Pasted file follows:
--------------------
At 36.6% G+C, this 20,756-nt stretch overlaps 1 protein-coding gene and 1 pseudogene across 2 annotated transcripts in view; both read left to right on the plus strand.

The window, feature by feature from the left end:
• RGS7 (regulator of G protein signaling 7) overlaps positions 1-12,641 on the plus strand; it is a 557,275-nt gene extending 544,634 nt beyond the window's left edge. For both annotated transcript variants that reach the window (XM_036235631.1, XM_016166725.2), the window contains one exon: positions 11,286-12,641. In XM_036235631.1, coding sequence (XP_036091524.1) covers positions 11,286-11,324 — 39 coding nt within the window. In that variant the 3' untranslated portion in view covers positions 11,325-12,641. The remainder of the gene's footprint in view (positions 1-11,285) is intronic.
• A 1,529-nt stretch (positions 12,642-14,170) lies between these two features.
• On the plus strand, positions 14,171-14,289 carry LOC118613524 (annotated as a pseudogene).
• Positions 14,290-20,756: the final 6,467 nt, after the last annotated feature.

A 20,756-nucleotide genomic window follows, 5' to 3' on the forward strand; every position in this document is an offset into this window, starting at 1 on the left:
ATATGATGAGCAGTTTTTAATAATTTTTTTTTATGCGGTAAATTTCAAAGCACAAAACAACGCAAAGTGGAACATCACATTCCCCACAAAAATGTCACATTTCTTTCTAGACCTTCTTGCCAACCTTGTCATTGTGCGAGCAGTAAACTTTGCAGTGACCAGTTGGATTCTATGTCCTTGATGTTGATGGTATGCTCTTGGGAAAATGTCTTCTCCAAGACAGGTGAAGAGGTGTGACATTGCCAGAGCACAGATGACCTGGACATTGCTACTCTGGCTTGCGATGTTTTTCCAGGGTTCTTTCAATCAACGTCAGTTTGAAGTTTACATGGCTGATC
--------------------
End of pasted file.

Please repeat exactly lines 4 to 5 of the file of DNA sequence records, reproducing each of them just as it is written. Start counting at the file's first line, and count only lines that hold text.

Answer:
• A 1,529-nt stretch (positions 12,642-14,170) lies between these two features.
• On the plus strand, positions 14,171-14,289 carry LOC118613524 (annotated as a pseudogene).